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Crop roundup: Yield-Limiting Factors for Continuous Corn

03/28/2014 @ 4:57pm

One study looks at yield-limiting factors for continuous corn, another at the effectiveness of preemergence herbicides with multiple sites of action. Grants announced from Monsanto corn rootworm knowledge research program.

DuPont Pioneer study reveals yield-limiting factors for continuous corn
Maximizing yield with continuous-corn fields is more difficult than with corn-soybean rotations. This is true even with intensively managed continuous corn systems, as yield-limiting factors are not fully understood. A recent six-year study conducted by DuPont Pioneer agronomists in Illinois reported that continuous corn yielded 25 fewer bushels per acre than corn-soybean rotations, and identified three factors — soil nitrogen (N) supply, continuous corn history, and weather — as responsible for more than 99% of the continuous corn yield penalty.

  • To explain the difference between corn-soybean rotations and continuous corn yields, N supply was, by far, the most important factor. The continuous corn yield penalty decreased as intrinsic soil N supply capacity increased.
  • The number of continuous corn years was the second-most important component of the yield penalty. The difference between corn-soybean rotations and continuous corn yields increased with years in continuous corn.
  • The third driver was weather. The continuous corn yield penalty increased as weather conditions limited N availability to continuous corn; this occurred to a much greater degree than in corn-soybean rotations.
  • The study’s results indicate that positioning continuous corn on highly productive soils and effectively managing corn residues are two of the most important practices for consistently achieving high continuous corn yields.

Growers farming continuous corn acres can employ several best-management practices to maximize yields, including hybrid selection, tillage, soil fertility, and weed and insect control.

Studies demonstrate importance of preemergence herbicides with multiple sites of action
With more than 60 million U.S. acres affected by glyphosate-resistant weeds and nearly every state affected by some form of resistant weeds, the challenge facing growers is increasing every year. In a 2013 survey of Midwest growers, BASF found that 76% will be changing their weed-management strategies in 2014 to address this issue.

Multiple sites of action
BASF scientists tested the effectiveness of Verdict herbicide for control of weeds in preemerge and preplant applications. Verdict herbicide, powered by Kixor herbicide technology, combines the active ingredients in Outlook herbicide and Sharpen herbicide to provide two sites of action.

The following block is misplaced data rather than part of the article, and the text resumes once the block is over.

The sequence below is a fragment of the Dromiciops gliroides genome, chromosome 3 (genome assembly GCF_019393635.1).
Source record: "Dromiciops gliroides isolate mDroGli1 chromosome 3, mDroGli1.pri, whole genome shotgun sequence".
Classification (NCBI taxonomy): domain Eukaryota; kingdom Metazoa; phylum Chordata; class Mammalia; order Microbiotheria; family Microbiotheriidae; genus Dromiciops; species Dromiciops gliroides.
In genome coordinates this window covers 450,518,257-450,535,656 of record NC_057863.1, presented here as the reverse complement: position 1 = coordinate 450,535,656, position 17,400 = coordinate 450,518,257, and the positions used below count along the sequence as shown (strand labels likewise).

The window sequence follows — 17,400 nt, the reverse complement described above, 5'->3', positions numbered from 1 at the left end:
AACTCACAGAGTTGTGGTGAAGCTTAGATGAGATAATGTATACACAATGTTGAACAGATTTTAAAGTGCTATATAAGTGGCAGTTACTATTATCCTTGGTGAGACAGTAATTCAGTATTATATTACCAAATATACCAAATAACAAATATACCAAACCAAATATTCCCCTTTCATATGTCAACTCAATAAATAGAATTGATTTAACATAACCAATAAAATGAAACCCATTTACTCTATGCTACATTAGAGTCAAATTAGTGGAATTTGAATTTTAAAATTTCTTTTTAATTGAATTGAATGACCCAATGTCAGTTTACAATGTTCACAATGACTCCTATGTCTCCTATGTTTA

“There are two key reasons for choosing products that use multiple effective sites of action,” said Mark Oostlander, BASF technical market manager, herbicides. “The first is better weed control in general, and the second is superior control of resistant weeds.”

If there is a weed resistant to one of the sites of action, having two or more provides backup.

To show a living demonstration of these advantages, scientists conducted a greenhouse trial where they took soil and weed seeds – foxtail, common waterhemp, and common ragweed – from fields throughout the U.S. and grew weeds in four separate pots. They then applied a different herbicide to each of the pots; one with Outlook herbicide, one with Sharpen herbicide, and one with Verdict herbicide. The fourth pot was left untreated. The multiple sites of action in Verdict herbicide proved to have the most complete control on all three of the weeds planted.

Residual control
To show the importance of using a preemerge herbicide, BASF scientists conducted the same greenhouse trial two weeks apart. Four weeks after the first trial started, the soil still remained weed-free.

Monsanto corn rootworm knowledge research program announces grants.
Monsanto Company has announced that six new recipients will be awarded research grants as part of the Corn Rootworm Knowledge Research Program.  The program, which started in early 2013 and recently was extended to 2016, provides merit-based awards of up to $250,000 per award per year for up to three years for outstanding research projects that address specific aspects of corn rootworm biology, genomics, and management issues. 

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